Okay, Joe, my wife and I went over to NOUPT yesterday and did a little research, as we are in New Orleans this week.

First, you don't even have a choice to stay overnight in the depot.  It's closed from 11:00 PM until 5:30 AM.  The neighborhood is not safe after dark.  You'll need to book a hotel for the night.  There's a Hyatt not too far from the depot (no, don't walk to it at night) and there are good hotels downtown on Canal Street (Marriott, Westin, Hilton, etc).  You can stay farther away for less, but the longer taxi ride eats up money, too.

The station is in good condition, and has a lot of molded plastic chairs in the waiting room.  There is the Magnolia Room Lounge for first class passengers, but, the Sunset leaves in the morning, so you'll have to get there very early if you want to use the Magnolia Room.

The seashell ballast is now buried deep under a lot of large granite ballast.  Environmentalists stopped the salvaging of seashells for gravel.

The Rampart Street streetcar goes right to the station, but is not a 24-hour operation.  Also, luggage does not do well on New Orleans streetcars.  Taxi or Uber or Lyft is the answer.  I suggest taxi, as I would not want to wait for Uber or Lyft after dark there.

Tom

 

Superintendent, High Plains Division (O Gauge) 

The Panhandle & Santa Fe Railway Co.

Lone Star Hi-Railers

Santa Fe, All the Way

Attachments

Photos (3)

Returned from our trip today...so, a re-cap: Took the Crescent from Phila to New Orleans. My wife and I each had a roomette. It arrived in N.O. only 1 1/2 hours late, which is REALLY great for this train. Plenty of cabs outside of the station at 9 pm. We spent one day and 2 nights. On Saturday morning we were due to leave on the Sunset Limited at 9 am, BUT it had arrived from Los Angeles VERY late, which resulted in it leaving for the return trip at 2:30 pm (5 1/2 hours late). We appreciated the private waiting room (with drinks and snacks) for sleeping car passengers. We arrived in Maricopa, AZ at 1:30 am rather than 8:52 pm. All in all, a good trip, but we will just fly to AZ both ways from now on (been there/done that).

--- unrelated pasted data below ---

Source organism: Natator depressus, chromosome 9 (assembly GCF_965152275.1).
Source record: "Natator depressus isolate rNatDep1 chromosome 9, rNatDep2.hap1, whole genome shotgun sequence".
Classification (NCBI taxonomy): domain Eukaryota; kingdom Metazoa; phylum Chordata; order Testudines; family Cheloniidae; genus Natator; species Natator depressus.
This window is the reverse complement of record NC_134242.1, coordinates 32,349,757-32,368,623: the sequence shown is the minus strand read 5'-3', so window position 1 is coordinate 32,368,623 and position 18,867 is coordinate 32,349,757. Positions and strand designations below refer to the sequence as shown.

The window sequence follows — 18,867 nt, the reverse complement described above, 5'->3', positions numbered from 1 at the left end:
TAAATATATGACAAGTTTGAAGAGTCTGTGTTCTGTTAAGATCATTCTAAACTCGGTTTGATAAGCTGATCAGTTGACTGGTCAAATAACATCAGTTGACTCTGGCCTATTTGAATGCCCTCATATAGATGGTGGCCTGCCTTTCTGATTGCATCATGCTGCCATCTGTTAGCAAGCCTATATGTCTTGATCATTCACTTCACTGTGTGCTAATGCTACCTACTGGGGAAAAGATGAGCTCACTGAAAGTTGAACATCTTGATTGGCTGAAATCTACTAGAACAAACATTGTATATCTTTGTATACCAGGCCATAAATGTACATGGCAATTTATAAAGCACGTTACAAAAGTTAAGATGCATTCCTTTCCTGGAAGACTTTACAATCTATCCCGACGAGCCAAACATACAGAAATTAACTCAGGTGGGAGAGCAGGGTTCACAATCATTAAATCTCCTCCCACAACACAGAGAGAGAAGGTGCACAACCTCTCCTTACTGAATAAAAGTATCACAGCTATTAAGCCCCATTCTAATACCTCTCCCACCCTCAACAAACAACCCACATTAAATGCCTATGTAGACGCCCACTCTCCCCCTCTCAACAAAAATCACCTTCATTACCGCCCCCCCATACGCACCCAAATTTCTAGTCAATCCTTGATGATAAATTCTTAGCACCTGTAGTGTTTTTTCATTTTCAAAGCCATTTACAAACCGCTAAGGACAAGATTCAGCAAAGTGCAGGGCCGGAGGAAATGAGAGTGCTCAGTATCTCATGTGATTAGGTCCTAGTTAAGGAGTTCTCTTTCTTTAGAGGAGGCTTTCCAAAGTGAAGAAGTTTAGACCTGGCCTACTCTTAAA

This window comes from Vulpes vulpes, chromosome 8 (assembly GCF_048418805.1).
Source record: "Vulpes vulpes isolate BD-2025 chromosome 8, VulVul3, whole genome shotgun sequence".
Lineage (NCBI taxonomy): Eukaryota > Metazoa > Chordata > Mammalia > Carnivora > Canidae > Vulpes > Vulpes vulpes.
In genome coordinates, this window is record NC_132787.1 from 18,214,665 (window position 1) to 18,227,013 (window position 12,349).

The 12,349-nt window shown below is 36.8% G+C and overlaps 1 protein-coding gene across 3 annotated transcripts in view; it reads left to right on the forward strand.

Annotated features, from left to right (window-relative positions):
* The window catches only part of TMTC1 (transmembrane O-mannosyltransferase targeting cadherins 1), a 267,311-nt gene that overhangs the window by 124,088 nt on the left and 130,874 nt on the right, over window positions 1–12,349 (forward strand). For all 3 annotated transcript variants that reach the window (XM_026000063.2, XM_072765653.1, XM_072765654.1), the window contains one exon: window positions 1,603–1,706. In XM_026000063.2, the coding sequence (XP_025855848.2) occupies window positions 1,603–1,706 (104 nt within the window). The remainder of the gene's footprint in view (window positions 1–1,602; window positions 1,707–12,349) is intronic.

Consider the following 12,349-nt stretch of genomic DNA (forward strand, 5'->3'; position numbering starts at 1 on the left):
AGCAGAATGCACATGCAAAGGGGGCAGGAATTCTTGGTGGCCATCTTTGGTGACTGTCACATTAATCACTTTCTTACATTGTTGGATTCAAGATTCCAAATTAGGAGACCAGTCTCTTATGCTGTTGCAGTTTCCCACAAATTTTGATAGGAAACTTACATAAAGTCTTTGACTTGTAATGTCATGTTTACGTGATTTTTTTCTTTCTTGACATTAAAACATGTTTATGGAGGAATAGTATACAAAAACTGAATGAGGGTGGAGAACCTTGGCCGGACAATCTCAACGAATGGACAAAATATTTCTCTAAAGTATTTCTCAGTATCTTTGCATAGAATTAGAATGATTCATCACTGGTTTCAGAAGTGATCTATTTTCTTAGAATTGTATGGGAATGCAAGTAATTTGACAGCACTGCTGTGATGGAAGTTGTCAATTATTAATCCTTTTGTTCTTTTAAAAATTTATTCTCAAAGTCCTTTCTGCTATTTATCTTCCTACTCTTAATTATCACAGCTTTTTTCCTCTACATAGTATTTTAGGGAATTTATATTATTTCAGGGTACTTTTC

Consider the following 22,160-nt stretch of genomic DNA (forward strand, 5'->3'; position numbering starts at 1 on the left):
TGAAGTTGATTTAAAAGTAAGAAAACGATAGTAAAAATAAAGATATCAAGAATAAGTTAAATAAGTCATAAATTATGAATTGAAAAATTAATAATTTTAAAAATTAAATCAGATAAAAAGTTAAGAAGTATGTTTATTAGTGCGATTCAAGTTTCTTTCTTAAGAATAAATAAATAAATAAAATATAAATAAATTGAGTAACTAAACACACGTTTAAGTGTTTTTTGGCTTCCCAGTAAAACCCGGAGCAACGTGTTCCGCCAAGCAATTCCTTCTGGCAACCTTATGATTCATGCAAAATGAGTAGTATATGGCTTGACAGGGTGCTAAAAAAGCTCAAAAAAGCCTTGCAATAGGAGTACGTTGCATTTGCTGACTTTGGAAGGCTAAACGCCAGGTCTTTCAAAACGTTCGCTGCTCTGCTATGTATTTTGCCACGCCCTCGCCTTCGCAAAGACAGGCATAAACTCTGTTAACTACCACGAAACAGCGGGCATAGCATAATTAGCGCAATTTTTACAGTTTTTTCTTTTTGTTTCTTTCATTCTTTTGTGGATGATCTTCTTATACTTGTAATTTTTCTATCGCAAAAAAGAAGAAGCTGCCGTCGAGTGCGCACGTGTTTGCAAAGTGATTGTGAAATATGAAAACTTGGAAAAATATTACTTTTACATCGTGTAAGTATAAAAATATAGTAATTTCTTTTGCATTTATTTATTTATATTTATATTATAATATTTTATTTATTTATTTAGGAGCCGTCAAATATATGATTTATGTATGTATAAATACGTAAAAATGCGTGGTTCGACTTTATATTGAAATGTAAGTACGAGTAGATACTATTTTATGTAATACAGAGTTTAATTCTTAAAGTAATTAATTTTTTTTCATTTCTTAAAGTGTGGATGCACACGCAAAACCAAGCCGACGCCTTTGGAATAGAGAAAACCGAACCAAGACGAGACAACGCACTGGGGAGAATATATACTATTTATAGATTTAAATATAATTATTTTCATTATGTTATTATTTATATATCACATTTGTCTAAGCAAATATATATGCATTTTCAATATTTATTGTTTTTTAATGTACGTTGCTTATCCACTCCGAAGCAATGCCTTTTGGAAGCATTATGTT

Overall, we liked the Viewliner (Crescent) set-up better. Viewliner had toilet and sink in each roomette... Superliner did not, and overall, the cars were showing some wear.

Thanks to all of you for your input/advice.

The wife and I took the Sunset limited from LA to Pensacola FL in June of 2006 to see my son stationed at Elgin AFB.  It was only 12 hours late and the air conditioner was a bit weak. half way trough the trip they moved us to first class. I highly suggest first class, the AC works. I did not mind the 12 hours late,  it was a free 12 hours.

I know where I have been, I know where I am at, I am hopeful I know where I am going.(The devil and God are talking it over).

eddie g posted:

Antoines for dinner, and Pralines. That's all you need to do in New Orleans.

We had a great dinner at Antoines...I even tried a cup of their Alligator bisque. YUM! We also had front row tickets for the Preservation Hall Jazz Show, which I booked a month in advance.

Joe,

 I must have misread something, I thought you said you weren't going until June...I was all set to say try to visit the National World War II museum (with the 75th Anniversary of D-Day approaching) in New Orleans, but I guess your trip is over. Maybe next time.

Tom 

Joe Hohmann posted:

Returned from our trip today...so, a re-cap: Took the Crescent from Phila to New Orleans. My wife and I each had a roomette. It arrived in N.O. only 1 1/2 hours late, which is REALLY great for this train. Plenty of cabs outside of the station at 9 pm. We spent one day and 2 nights. On Saturday morning we were due to leave on the Sunset Limited at 9 am, BUT it had arrived from Los Angeles VERY late, which resulted in it leaving for the return trip at 2:30 pm (5 1/2 hours late). We appreciated the private waiting room (with drinks and snacks) for sleeping car passengers. We arrived in Maricopa, AZ at 1:30 am rather than 8:52 pm. All in all, a good trip, but we will just fly to AZ both ways from now on (been there/done that).

Overall, we liked the Viewliner (Crescent) set-up better. Viewliner had toilet and sink in each roomette... Superliner did not, and overall, the cars were showing some wear.

Thanks to all of you for your input/advice.

Joe, thank you very much for this thread. I have been thinking about your recap for a few days.

The only train travel I have done is DC or BWI (Baltimore) to NYC (NE regional and acela) and trains in Japan including shinkansen Osaka to Tokyo, but those are more like long commuter trains imo. 

I had some vague hope of doing something like this some day.  Sounds like it's sort of maybe ok for a train enthusiast, but not so appealing.